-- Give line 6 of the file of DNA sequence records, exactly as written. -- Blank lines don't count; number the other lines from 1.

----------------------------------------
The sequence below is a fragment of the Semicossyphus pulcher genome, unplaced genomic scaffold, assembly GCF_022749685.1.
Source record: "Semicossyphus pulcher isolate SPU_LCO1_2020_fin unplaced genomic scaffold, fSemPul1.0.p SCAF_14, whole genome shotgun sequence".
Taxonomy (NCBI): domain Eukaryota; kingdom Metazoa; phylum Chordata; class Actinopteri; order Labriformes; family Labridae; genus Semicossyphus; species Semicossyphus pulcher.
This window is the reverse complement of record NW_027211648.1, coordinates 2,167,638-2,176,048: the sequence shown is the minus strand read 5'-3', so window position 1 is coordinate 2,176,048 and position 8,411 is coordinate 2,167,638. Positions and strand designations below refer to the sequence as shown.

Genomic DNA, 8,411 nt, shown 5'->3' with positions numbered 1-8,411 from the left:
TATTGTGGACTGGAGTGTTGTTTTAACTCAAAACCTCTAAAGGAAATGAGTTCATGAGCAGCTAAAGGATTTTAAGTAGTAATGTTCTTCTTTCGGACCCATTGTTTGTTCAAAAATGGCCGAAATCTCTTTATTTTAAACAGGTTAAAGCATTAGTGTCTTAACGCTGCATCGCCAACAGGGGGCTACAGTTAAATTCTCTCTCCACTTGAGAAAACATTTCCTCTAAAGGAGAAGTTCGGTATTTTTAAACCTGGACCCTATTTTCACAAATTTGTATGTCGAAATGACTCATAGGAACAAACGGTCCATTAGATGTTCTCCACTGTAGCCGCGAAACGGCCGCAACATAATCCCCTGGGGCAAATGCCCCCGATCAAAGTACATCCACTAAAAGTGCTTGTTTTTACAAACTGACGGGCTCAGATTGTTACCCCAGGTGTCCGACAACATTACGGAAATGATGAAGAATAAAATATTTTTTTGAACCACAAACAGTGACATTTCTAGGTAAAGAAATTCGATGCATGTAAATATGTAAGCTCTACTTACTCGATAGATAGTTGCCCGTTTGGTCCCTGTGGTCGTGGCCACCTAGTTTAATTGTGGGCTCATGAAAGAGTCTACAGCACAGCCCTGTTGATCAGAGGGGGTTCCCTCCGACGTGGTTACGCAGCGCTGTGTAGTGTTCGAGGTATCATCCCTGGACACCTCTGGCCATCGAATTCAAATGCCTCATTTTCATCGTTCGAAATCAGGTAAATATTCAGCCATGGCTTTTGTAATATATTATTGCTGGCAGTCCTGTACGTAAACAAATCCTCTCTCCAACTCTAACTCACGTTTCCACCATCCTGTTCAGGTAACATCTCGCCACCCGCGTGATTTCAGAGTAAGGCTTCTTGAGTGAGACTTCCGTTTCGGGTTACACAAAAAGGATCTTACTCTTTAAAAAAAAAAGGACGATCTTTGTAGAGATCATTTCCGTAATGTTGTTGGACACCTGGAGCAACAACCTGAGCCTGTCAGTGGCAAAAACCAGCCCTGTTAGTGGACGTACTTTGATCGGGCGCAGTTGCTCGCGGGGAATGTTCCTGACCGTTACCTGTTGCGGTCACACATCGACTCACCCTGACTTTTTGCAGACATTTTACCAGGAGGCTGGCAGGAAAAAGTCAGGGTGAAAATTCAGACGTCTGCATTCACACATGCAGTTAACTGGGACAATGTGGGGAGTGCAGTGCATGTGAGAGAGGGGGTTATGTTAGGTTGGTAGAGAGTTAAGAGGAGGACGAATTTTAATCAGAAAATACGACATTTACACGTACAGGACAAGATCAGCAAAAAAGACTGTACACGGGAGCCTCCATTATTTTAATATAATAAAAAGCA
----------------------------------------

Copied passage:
TATTGTGGACTGGAGTGTTGTTTTAACTCAAAACCTCTAAAGGAAATGAGTTCATGAGCAGCTAAAGGATTTTAAGTAGTAATGTTCTTCTTTCGGACCCATTGTTTGTTCAAAAATGGCCGAAATCTCTTTATTTTAAACAGGTTAAAGCATTAGTGTCTTAACGCTGCATCGCCAACAGGGGGCTACAGTTAAATTCTCTCTCCACTTGAGAAAACATTTCCTCTAAAGGAGAAGTTCGGTATTTTTAAACCTGGACCCTATTTTCACAAATTTGTATGTCGAAATGACTCATAGGAACAAACGGTCCATTAGATGTTCTCCACTGTAGCCGCGAAACGGCCGCAACATAATCCCCTGGGGCAAATGCCCCCGATCAAAGTACATCCACTAAAAGTGCTTGTTTTTACAAACTGACGGGCTCAGATTGTTACCCCAGGTGTCCGACAACATTACGGAAATGATGAAGAATAAAATATTTTTTTGAACCACAAACAGTGACATTTCTAGGTAAAGAAATTCGATGCATGTAAATATGTAAGCTCTACTTACTCGATAGATAGTTGCCCGTTTGGTCCCTGTGGTCGTGGCCACCTAGTTTAATTGTGGGCTCATGAAAGAGTCTACAGCACAGCCCTGTTGATCAGAGGGGGTTCCCTCCGACGTGGTTACGCAGCGCTGTGTAGTGTTCGAGGTATCATCCCTGGACACCTCTGGCCATCGAATTCAAATGCCTCATTTTCATCGTTCGAAATCAGGTAAATATTCAGCCATGGCTTTTGTAATATATTATTGCTGGCAGTCCTGTACGTAAACAAATCCTCTCTCCAACTCTAACTCACGTTTCCACCATCCTGTTCAGGTAACATCTCGCCACCCGCGTGATTTCAGAGTAAGGCTTCTTGAGTGAGACTTCCGTTTCGGGTTACACAAAAAGGATCTTACTCTTTAAAAAAAAAAGGACGATCTTTGTAGAGATCATTTCCGTAATGTTGTTGGACACCTGGAGCAACAACCTGAGCCTGTCAGTGGCAAAAACCAGCCCTGTTAGTGGACGTACTTTGATCGGGCGCAGTTGCTCGCGGGGAATGTTCCTGACCGTTACCTGTTGCGGTCACACATCGACTCACCCTGACTTTTTGCAGACATTTTACCAGGAGGCTGGCAGGAAAAAGTCAGGGTGAAAATTCAGACGTCTGCATTCACACATGCAGTTAACTGGGACAATGTGGGGAGTGCAGTGCATGTGAGAGAGGGGGTTATGTTAGGTTGGTAGAGAGTTAAGAGGAGGACGAATTTTAATCAGAAAATACGACATTTACACGTACAGGACAAGATCAGCAAAAAAGACTGTACACGGGAGCCTCCATTATTTTAATATAATAAAAAGCA